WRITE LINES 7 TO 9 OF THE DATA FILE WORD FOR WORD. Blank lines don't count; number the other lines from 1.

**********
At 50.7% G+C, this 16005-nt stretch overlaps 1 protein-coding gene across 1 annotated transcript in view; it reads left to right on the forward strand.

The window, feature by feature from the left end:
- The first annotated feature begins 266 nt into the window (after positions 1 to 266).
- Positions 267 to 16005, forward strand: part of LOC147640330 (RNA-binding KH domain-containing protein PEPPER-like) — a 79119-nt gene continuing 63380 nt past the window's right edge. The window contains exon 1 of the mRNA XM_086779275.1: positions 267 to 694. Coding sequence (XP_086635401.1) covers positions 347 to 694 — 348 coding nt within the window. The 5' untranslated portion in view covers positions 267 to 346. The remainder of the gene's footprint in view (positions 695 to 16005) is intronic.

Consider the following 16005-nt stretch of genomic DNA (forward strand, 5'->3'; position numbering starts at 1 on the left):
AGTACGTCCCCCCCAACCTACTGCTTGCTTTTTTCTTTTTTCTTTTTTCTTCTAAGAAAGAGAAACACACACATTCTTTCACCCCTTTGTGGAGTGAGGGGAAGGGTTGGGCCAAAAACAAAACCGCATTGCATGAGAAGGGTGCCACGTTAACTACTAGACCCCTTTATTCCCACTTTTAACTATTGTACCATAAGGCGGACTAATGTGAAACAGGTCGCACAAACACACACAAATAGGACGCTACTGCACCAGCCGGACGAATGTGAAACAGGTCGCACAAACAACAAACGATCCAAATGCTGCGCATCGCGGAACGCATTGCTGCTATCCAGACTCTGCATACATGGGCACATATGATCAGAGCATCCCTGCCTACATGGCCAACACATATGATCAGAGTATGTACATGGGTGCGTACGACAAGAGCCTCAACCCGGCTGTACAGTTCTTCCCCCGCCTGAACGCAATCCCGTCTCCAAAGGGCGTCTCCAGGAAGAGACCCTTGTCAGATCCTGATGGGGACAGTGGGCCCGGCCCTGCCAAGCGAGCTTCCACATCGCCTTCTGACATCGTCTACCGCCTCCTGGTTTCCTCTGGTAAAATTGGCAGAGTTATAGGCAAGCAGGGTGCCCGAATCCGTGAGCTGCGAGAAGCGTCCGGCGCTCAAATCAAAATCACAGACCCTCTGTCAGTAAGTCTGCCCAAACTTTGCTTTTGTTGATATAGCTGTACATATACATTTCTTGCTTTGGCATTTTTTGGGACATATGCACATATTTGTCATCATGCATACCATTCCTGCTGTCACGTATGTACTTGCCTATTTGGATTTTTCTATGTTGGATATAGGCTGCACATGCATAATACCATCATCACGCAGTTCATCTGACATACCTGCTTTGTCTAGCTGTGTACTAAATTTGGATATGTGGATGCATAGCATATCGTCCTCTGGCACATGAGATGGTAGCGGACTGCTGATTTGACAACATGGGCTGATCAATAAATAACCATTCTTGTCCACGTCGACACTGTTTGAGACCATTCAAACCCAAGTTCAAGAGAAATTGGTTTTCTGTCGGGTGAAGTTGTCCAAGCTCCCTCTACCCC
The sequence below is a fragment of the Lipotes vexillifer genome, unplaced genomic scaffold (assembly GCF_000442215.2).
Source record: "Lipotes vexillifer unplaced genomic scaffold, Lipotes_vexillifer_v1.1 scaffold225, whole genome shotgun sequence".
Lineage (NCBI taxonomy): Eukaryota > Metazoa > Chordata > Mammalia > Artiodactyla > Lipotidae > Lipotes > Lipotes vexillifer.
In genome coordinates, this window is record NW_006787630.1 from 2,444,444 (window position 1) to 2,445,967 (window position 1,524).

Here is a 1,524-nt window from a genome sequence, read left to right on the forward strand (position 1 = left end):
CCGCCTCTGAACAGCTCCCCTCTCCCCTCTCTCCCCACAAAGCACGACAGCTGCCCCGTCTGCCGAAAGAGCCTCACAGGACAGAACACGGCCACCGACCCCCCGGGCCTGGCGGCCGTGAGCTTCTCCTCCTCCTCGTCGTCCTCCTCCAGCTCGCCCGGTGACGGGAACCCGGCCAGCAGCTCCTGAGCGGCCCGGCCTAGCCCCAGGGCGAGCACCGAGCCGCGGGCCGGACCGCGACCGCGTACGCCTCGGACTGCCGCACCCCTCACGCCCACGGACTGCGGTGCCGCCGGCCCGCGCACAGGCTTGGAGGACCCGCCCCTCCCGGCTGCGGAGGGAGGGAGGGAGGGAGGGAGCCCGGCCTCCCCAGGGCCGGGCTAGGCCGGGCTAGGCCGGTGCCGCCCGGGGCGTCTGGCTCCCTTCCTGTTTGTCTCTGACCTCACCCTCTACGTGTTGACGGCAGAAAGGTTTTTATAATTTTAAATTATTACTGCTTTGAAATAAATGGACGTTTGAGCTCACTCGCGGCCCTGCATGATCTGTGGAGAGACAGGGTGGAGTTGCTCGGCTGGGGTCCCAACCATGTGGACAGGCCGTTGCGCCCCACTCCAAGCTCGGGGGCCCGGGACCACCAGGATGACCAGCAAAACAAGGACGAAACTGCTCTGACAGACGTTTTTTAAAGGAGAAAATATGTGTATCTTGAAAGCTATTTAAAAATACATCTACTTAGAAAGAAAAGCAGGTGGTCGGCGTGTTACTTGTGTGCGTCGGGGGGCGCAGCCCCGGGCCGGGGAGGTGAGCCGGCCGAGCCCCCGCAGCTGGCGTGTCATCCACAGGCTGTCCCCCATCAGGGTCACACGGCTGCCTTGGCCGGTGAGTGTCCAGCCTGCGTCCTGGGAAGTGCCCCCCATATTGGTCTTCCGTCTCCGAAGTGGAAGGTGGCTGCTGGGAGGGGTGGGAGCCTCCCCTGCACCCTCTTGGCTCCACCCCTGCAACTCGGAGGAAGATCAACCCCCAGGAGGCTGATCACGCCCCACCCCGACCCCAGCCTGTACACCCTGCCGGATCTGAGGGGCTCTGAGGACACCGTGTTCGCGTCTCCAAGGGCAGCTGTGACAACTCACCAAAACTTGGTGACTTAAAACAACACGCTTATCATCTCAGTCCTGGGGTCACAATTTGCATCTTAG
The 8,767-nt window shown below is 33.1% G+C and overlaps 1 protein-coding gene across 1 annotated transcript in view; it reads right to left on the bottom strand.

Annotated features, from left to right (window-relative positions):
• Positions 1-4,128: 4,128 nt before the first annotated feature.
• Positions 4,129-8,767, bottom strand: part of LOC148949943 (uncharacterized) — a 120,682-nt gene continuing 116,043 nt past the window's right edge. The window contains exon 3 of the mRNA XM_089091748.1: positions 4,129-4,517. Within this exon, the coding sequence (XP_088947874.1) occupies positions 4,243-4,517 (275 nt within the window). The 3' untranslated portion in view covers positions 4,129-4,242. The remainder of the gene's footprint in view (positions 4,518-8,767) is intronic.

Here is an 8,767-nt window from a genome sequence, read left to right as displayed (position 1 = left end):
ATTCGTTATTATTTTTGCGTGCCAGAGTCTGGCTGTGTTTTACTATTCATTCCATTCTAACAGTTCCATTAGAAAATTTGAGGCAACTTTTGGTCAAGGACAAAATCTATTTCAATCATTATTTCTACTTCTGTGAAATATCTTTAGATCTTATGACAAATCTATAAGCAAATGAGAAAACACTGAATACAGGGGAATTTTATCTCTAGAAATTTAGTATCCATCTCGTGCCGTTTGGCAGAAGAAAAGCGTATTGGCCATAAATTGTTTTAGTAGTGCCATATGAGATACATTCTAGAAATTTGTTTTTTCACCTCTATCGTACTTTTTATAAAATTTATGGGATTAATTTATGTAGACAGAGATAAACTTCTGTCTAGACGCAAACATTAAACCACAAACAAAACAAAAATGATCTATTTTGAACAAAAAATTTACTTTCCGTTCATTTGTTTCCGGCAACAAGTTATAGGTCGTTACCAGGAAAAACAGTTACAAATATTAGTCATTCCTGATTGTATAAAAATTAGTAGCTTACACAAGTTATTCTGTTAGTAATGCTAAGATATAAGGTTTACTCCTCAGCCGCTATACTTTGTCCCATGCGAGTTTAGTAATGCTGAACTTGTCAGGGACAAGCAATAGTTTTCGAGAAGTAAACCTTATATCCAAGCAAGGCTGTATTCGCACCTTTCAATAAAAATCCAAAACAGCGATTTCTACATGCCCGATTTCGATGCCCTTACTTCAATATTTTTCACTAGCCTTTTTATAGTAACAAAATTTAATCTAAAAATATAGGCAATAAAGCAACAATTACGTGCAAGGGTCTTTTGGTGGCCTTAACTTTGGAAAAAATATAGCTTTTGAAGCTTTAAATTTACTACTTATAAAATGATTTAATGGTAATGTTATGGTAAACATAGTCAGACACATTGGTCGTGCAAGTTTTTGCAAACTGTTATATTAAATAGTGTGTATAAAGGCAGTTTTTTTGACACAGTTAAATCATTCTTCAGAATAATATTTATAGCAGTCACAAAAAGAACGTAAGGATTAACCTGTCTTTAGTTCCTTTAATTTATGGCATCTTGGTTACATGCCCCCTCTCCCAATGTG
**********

The sequence below is a fragment of the Lipotes vexillifer genome, unplaced genomic scaffold (assembly GCF_000442215.2).
Source record: "Lipotes vexillifer unplaced genomic scaffold, Lipotes_vexillifer_v1.1 scaffold225, whole genome shotgun sequence".
Lineage (NCBI taxonomy): Eukaryota > Metazoa > Chordata > Mammalia > Artiodactyla > Lipotidae > Lipotes > Lipotes vexillifer.